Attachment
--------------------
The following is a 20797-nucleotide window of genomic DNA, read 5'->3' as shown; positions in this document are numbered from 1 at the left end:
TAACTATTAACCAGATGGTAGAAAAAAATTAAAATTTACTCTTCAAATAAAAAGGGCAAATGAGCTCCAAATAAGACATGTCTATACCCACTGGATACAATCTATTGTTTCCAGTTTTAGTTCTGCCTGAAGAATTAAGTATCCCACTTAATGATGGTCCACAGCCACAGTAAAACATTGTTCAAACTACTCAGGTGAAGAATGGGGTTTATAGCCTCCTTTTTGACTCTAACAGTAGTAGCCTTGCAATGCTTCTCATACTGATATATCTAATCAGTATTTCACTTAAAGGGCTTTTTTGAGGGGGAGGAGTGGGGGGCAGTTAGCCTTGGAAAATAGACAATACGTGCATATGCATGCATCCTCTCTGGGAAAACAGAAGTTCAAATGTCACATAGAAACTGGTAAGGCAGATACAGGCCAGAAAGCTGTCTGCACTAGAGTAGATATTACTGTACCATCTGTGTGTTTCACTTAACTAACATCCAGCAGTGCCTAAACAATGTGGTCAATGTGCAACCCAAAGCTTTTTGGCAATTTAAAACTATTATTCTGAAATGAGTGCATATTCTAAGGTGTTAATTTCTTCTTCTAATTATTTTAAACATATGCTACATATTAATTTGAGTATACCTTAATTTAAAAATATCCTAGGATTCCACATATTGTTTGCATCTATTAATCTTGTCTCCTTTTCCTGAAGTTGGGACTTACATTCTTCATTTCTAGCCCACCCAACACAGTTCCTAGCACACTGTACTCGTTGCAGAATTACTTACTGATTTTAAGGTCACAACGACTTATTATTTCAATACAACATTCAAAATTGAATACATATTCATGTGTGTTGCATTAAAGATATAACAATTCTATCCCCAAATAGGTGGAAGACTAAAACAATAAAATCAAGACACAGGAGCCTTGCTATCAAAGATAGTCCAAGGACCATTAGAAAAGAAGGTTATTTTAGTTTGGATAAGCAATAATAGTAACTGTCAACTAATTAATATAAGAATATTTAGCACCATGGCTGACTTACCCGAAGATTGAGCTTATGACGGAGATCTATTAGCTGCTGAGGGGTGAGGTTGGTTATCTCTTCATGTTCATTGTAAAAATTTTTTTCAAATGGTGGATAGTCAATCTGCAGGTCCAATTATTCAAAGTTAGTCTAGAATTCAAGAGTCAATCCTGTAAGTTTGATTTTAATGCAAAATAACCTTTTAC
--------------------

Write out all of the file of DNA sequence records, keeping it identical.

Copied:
The following is a 20797-nucleotide window of genomic DNA, read 5'->3' as shown; positions in this document are numbered from 1 at the left end:
TAACTATTAACCAGATGGTAGAAAAAAATTAAAATTTACTCTTCAAATAAAAAGGGCAAATGAGCTCCAAATAAGACATGTCTATACCCACTGGATACAATCTATTGTTTCCAGTTTTAGTTCTGCCTGAAGAATTAAGTATCCCACTTAATGATGGTCCACAGCCACAGTAAAACATTGTTCAAACTACTCAGGTGAAGAATGGGGTTTATAGCCTCCTTTTTGACTCTAACAGTAGTAGCCTTGCAATGCTTCTCATACTGATATATCTAATCAGTATTTCACTTAAAGGGCTTTTTTGAGGGGGAGGAGTGGGGGGCAGTTAGCCTTGGAAAATAGACAATACGTGCATATGCATGCATCCTCTCTGGGAAAACAGAAGTTCAAATGTCACATAGAAACTGGTAAGGCAGATACAGGCCAGAAAGCTGTCTGCACTAGAGTAGATATTACTGTACCATCTGTGTGTTTCACTTAACTAACATCCAGCAGTGCCTAAACAATGTGGTCAATGTGCAACCCAAAGCTTTTTGGCAATTTAAAACTATTATTCTGAAATGAGTGCATATTCTAAGGTGTTAATTTCTTCTTCTAATTATTTTAAACATATGCTACATATTAATTTGAGTATACCTTAATTTAAAAATATCCTAGGATTCCACATATTGTTTGCATCTATTAATCTTGTCTCCTTTTCCTGAAGTTGGGACTTACATTCTTCATTTCTAGCCCACCCAACACAGTTCCTAGCACACTGTACTCGTTGCAGAATTACTTACTGATTTTAAGGTCACAACGACTTATTATTTCAATACAACATTCAAAATTGAATACATATTCATGTGTGTTGCATTAAAGATATAACAATTCTATCCCCAAATAGGTGGAAGACTAAAACAATAAAATCAAGACACAGGAGCCTTGCTATCAAAGATAGTCCAAGGACCATTAGAAAAGAAGGTTATTTTAGTTTGGATAAGCAATAATAGTAACTGTCAACTAATTAATATAAGAATATTTAGCACCATGGCTGACTTACCCGAAGATTGAGCTTATGACGGAGATCTATTAGCTGCTGAGGGGTGAGGTTGGTTATCTCTTCATGTTCATTGTAAAAATTTTTTTCAAATGGTGGATAGTCAATCTGCAGGTCCAATTATTCAAAGTTAGTCTAGAATTCAAGAGTCAATCCTGTAAGTTTGATTTTAATGCAAAATAACCTTTTAC